That got me thinking and I went through my (somewhat limited) video game collection and came up with the following screenshots in about ten minutes. It seems other computer gaming companies don't share Ubisoft's attitude and their results have been pretty good to date.
Capcom's Resident Evil series not only has many female characters, but they are leaders in their own right. Much of the Resident Evil series has the ladies armed and up front, taking down mutant baddies by the score.
EA's Mass Effect trilogy let the player choose between a male or female character. I played both male and female versions completely through several times. Regardless of the gender of the Shepard character, the play was essentially the same (save the romance angles, obviously) and there was no "weaker" sex. Of the two, I actually preferred FemShep.
Lara Croft has been a staple of the gaming world since her first video Tomb Raider game appearance in 1996. The latest reboot shows her as a young woman dealing with her first foray into the real world.
Then there's Alyx Vance from Half Life 2. Rampaging across City 17 with Gordon Freeman, her character was the perfect empathic foil for the non-speaking Freeman. She made Half Life 2 the mega-hit it became.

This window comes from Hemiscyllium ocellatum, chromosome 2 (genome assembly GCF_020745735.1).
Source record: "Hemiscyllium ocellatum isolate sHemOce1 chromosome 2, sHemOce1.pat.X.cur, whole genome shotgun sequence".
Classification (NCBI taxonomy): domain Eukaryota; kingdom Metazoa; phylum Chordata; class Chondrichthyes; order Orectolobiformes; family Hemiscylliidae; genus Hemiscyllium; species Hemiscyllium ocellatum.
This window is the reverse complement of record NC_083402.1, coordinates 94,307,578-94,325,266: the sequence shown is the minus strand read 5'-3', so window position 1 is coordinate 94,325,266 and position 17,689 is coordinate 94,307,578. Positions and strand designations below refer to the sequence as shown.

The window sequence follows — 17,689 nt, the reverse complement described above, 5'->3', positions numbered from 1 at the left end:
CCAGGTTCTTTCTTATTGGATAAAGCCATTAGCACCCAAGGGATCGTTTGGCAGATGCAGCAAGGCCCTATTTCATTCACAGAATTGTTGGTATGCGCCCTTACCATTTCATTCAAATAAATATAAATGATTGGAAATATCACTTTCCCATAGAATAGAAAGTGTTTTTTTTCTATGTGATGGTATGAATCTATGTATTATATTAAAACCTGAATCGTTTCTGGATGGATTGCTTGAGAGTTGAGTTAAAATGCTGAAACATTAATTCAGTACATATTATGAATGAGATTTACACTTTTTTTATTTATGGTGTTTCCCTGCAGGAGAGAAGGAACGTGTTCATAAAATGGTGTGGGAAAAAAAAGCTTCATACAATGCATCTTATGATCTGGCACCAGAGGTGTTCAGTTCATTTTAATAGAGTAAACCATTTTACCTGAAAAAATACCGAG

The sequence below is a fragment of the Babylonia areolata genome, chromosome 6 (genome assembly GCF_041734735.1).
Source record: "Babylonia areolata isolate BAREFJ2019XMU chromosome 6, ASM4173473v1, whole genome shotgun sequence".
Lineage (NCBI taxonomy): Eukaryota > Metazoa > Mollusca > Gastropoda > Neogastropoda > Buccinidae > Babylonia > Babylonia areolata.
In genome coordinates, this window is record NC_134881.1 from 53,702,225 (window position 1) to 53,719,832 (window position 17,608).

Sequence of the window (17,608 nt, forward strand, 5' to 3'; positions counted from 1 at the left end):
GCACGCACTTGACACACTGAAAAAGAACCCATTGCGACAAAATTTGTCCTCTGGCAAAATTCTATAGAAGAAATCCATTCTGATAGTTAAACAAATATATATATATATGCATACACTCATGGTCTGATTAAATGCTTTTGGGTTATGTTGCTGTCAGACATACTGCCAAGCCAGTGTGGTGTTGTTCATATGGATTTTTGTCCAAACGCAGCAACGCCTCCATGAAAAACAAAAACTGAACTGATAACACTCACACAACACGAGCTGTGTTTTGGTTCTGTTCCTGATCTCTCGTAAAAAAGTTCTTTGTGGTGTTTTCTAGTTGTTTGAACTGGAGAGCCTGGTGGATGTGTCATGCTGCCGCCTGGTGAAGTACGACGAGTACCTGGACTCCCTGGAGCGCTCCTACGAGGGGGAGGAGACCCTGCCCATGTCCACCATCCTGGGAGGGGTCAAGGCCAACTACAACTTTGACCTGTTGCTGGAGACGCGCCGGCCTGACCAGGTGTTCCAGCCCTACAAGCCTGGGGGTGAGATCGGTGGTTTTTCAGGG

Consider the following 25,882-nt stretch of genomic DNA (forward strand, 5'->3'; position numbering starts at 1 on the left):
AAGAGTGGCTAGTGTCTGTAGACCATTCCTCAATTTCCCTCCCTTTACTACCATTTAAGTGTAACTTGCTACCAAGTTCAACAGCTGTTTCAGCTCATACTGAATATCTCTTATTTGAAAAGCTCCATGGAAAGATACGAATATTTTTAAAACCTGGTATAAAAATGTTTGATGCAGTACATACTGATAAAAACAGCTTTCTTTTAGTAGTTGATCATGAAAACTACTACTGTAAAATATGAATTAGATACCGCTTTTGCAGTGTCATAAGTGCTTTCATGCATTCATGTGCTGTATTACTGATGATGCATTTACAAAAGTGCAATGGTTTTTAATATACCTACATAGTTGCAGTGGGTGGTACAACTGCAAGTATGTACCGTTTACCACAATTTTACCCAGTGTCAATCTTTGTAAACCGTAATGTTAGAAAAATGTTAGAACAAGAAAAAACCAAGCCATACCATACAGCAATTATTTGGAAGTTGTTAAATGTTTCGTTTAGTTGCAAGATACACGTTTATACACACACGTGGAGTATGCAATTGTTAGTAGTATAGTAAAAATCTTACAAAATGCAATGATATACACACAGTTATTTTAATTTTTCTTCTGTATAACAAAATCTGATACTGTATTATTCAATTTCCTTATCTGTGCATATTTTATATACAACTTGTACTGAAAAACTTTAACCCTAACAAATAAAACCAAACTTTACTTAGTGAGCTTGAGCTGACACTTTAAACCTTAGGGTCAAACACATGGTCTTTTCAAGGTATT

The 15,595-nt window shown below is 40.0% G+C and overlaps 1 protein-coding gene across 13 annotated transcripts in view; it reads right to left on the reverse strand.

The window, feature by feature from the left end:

There are many more examples of women in computer games. The ones presented here were from my personal PC game collection.
So it seems Ubisoft has a minority opinion in the industry. If development of female characters were truly problematic, then wouldn't other companies have stopped also? Catwoman from the Batman Arkham City game is as good as I have ever seen a female character. Not only does she move naturally, but her fighting style is completely different from Batman and fits her character perfectly.
Perhaps developing a female character in a computer game is more challenging. However, I am glad to see the majority of computer gaming companies embracing that challenge and coming up with believable and effective characters instead of simply looking at an accounting spreadsheet and saying, "no, that's too expensive."
The thing that mystifies me though is that Ubisoft recently came out with a female assassin (Aveline de Grandpré) in Assassin's Creed Liberation. That shows that they CAN develop an effective and convincing female character; but it looks like they just don't want to.